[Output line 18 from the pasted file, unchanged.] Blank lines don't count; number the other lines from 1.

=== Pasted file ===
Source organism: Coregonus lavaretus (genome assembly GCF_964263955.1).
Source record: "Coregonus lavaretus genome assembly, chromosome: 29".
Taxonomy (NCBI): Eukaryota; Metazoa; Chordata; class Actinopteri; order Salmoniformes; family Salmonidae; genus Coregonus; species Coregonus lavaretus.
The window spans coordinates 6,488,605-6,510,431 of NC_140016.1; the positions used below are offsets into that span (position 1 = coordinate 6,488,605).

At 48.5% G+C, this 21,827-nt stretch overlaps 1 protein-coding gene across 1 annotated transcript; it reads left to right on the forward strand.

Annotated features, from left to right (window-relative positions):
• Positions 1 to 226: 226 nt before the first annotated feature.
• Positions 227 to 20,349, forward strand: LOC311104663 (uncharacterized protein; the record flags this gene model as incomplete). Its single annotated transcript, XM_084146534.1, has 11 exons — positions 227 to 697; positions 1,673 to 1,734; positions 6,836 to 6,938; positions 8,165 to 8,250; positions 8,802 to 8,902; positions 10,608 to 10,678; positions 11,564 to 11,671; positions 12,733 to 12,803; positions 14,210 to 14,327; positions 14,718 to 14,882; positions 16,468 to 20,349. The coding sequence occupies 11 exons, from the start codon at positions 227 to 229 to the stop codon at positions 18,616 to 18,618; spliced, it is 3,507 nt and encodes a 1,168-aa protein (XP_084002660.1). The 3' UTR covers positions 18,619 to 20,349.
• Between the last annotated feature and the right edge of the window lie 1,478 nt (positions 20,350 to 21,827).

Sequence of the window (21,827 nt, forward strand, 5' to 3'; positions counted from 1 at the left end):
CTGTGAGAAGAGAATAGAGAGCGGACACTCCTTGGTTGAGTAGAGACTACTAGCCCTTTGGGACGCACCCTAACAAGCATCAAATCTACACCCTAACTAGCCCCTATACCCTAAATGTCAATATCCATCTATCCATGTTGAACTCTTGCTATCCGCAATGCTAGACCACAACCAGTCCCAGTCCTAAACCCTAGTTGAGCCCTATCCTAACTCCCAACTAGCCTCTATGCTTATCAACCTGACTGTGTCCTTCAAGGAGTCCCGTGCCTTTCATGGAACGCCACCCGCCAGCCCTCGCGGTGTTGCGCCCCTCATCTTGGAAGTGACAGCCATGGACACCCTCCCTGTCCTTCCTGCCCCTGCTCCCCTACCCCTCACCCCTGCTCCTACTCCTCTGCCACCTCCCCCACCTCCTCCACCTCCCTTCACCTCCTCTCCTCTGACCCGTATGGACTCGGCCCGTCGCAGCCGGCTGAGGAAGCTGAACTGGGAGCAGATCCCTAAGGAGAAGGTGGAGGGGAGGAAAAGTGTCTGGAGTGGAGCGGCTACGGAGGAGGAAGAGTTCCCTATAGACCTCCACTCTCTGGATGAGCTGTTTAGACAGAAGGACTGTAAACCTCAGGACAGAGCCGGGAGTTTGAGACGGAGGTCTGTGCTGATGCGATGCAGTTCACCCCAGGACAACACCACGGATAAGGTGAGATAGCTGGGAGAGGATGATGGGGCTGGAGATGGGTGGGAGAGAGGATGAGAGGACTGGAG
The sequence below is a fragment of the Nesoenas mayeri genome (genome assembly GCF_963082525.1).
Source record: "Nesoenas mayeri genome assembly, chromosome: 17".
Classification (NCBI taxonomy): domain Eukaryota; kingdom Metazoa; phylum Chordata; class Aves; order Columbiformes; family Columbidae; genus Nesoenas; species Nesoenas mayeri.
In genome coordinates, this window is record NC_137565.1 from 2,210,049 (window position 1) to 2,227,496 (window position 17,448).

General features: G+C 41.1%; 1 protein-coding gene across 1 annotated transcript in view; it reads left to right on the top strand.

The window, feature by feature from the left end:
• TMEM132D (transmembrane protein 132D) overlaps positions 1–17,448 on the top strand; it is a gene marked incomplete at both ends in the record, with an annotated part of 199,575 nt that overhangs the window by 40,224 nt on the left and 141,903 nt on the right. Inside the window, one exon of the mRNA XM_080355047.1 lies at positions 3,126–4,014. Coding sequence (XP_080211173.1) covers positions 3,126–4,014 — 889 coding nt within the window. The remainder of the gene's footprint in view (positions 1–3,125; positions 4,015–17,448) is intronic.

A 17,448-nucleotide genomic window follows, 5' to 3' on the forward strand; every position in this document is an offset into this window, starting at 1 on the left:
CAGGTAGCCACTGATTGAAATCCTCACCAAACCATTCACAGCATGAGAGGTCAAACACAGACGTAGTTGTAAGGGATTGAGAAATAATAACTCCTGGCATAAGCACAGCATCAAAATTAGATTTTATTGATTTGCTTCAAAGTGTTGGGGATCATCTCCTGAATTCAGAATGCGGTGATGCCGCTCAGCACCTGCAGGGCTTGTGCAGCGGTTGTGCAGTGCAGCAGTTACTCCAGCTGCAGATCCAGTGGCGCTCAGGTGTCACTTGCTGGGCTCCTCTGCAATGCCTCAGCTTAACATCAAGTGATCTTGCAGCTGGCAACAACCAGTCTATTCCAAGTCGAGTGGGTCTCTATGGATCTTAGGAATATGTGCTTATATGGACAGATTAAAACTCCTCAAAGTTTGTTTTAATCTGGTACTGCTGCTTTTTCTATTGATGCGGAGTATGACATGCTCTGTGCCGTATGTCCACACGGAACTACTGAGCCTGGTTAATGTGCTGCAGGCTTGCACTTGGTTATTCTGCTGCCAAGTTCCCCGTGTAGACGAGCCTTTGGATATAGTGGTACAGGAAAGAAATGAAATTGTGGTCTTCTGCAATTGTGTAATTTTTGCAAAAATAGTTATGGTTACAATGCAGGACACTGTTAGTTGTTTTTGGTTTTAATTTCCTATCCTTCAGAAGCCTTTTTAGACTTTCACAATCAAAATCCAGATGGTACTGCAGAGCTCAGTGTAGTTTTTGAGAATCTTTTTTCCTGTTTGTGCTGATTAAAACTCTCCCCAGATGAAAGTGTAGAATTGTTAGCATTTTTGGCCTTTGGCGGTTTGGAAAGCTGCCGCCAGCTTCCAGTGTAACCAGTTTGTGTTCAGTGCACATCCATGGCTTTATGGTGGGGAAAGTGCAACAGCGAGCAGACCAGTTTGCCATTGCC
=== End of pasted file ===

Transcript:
• TMEM132D (transmembrane protein 132D) overlaps positions 1–17,448 on the top strand; it is a gene marked incomplete at both ends in the record, with an annotated part of 199,575 nt that overhangs the window by 40,224 nt on the left and 141,903 nt on the right. Inside the window, one exon of the mRNA XM_080355047.1 lies at positions 3,126–4,014. Coding sequence (XP_080211173.1) covers positions 3,126–4,014 — 889 coding nt within the window. The remainder of the gene's footprint in view (positions 1–3,125; positions 4,015–17,448) is intronic.